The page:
In the first year of the Andy Reid era in Kansas City, the offensively re-designed Chiefs surprised no one by focusing their passing game on short, high percentage throws. The result was winning (albeit against several opponents starting backup quarterbacks), and doing it while taking few risks.
Reid honed in on Jamaal Charles, and in the end he accounted for nearly 40 percent of the team’s offense in 2013, shattering his previous receiving highs. There’s certainly nothing wrong with putting a football in the hands of your best football player often. But when a running back leads your team in receptions, receiving touchdowns, and receiving yards, there’s a field-stretching problem at some point, one that becomes glaring when trying to mount a comeback
And now that problem could get worse.
Dwayne Bowe has been suspended for the first week of the season after violating the league’s substance abuse policy. It’s one measly week, and nothing to really worry about. No, the problem is Bowe’s wonky finger, which has led to an ongoing bout with drop-itis (disclaimer: not a medically sanctioned term) throughout training camp.
Observations of Bowe’s camp adventures make it sound like he’s far better suited for a local circus. Adam Teicher of ESPN described that sad state of affairs yesterday, saying that Bowe caught the first pass that came his way in practice, but only after juggling it. Then he dropped two balls, and deflected another pass that went for an interception.
When asked, Reid said the reason for Bowe’s struggles is clear. His words were a little ominous:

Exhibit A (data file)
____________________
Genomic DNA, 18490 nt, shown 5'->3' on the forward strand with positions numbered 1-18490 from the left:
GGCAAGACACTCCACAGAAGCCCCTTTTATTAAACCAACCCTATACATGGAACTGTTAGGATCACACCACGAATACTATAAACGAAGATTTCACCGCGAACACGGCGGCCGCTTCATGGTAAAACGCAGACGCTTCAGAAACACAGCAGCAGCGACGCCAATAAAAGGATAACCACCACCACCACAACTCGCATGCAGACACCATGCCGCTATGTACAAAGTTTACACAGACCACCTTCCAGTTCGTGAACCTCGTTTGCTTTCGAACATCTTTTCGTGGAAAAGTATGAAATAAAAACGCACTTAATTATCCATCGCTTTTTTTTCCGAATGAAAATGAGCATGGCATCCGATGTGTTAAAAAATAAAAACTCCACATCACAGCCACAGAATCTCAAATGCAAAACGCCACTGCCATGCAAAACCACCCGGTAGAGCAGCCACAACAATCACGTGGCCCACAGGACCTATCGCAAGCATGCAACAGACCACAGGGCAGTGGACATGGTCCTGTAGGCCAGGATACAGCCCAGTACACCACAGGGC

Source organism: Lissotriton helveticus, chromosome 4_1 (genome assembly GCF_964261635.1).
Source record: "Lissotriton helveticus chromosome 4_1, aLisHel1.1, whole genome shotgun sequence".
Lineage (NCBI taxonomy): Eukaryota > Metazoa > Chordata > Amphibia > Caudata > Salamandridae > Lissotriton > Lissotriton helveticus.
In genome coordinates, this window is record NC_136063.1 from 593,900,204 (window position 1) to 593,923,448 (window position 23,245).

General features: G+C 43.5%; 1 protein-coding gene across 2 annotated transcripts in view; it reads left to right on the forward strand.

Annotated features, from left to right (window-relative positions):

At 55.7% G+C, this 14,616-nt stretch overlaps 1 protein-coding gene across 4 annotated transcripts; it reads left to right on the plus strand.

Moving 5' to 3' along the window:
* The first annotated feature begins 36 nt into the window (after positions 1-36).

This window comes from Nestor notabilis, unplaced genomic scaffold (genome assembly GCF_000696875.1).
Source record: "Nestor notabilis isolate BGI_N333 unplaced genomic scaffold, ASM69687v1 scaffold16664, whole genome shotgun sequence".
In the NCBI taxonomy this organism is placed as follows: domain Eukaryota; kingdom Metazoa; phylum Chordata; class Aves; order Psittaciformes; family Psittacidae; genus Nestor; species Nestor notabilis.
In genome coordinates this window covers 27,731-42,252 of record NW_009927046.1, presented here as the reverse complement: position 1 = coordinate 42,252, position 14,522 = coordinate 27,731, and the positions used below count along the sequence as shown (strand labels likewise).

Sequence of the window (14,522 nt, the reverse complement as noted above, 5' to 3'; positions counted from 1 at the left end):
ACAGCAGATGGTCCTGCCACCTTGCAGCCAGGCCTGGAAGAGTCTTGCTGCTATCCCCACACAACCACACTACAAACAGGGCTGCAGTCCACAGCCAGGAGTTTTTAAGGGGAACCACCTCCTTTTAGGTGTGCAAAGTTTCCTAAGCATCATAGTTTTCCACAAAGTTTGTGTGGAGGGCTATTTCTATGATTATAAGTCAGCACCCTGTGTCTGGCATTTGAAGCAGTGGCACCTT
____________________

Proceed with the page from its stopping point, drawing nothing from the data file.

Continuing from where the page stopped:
“His finger is shot. It’s been thrown out of place about 15 times, and he’s not catching the ball. But he’s getting his work done. You can practice with that type of thing.”
Bowe did little last year in an offense that didn’t ask much of him, finishing the season with only 673 receiving yards, the second lowest total of his career. But with his wide frame (221 pounds) and pretty OK speed, Bowe is still the Chiefs’ top deep threat and the best option up the middle to fight for contested balls.
Behind him is Donnie Avery, who has speed, but unlike Bowe can only do one thing (run far, catch ball). Then there’s first-round bust A.J. Jenkins and Junior Hemingway, and the latter had only 13 regular-season receptions last year, though nine of them came over Kansas City’s final five games.
There’s an utter lack of any reliable, consistent threat behind Bowe, which is a concern if he has the type of injury that won’t keep him off the field, but will still be a nagging issue.
That looks to be a possibility, and if Bowe is limited when games become meaningful Charles will be leaned on further, with a share of the load also going to expected breakout tight end Travis Kelce.
By drafting Dee Ford in the first round this past May and passing on much needed available wide receiver help with Kelvin Benjamin and Marqise Lee still on the board, the Chiefs prioritized their long-term view. Tamba Hali isn’t getting any younger (he’ll turn 31 in November) and he has a massive cap hit in 2015. By cutting him and then having Ford ready to slide in right away, the Chiefs can save $9 million.
Fair enough. But in the short term that’s created a significant wide receiver problem in Kansas City, which could quickly lead to a winning problem.